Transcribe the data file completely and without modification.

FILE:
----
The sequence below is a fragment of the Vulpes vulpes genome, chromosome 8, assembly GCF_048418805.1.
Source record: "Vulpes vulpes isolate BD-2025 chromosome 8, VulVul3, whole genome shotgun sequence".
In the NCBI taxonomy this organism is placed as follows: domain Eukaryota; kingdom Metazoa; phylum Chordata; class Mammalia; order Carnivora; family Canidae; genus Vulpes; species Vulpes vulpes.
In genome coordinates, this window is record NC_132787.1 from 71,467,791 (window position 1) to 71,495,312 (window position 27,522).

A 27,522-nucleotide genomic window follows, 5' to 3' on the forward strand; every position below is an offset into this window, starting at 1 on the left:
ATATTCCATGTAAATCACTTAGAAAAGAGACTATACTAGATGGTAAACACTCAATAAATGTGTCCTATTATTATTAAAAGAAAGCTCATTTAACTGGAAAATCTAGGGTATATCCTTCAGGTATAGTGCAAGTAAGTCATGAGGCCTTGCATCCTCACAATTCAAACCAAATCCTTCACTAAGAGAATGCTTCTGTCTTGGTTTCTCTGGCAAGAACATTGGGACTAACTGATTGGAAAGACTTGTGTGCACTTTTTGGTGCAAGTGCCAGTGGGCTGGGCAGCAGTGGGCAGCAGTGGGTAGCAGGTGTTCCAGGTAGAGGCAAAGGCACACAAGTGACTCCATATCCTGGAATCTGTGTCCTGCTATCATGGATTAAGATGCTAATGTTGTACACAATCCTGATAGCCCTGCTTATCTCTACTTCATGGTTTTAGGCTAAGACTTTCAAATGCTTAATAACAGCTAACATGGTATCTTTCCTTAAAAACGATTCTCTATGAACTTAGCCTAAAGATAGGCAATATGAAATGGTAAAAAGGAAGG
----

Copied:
The sequence below is a fragment of the Vulpes vulpes genome, chromosome 8, assembly GCF_048418805.1.
Source record: "Vulpes vulpes isolate BD-2025 chromosome 8, VulVul3, whole genome shotgun sequence".
In the NCBI taxonomy this organism is placed as follows: domain Eukaryota; kingdom Metazoa; phylum Chordata; class Mammalia; order Carnivora; family Canidae; genus Vulpes; species Vulpes vulpes.
In genome coordinates, this window is record NC_132787.1 from 71,467,791 (window position 1) to 71,495,312 (window position 27,522).

A 27,522-nucleotide genomic window follows, 5' to 3' on the forward strand; every position below is an offset into this window, starting at 1 on the left:
ATATTCCATGTAAATCACTTAGAAAAGAGACTATACTAGATGGTAAACACTCAATAAATGTGTCCTATTATTATTAAAAGAAAGCTCATTTAACTGGAAAATCTAGGGTATATCCTTCAGGTATAGTGCAAGTAAGTCATGAGGCCTTGCATCCTCACAATTCAAACCAAATCCTTCACTAAGAGAATGCTTCTGTCTTGGTTTCTCTGGCAAGAACATTGGGACTAACTGATTGGAAAGACTTGTGTGCACTTTTTGGTGCAAGTGCCAGTGGGCTGGGCAGCAGTGGGCAGCAGTGGGTAGCAGGTGTTCCAGGTAGAGGCAAAGGCACACAAGTGACTCCATATCCTGGAATCTGTGTCCTGCTATCATGGATTAAGATGCTAATGTTGTACACAATCCTGATAGCCCTGCTTATCTCTACTTCATGGTTTTAGGCTAAGACTTTCAAATGCTTAATAACAGCTAACATGGTATCTTTCCTTAAAAACGATTCTCTATGAACTTAGCCTAAAGATAGGCAATATGAAATGGTAAAAAGGAAGG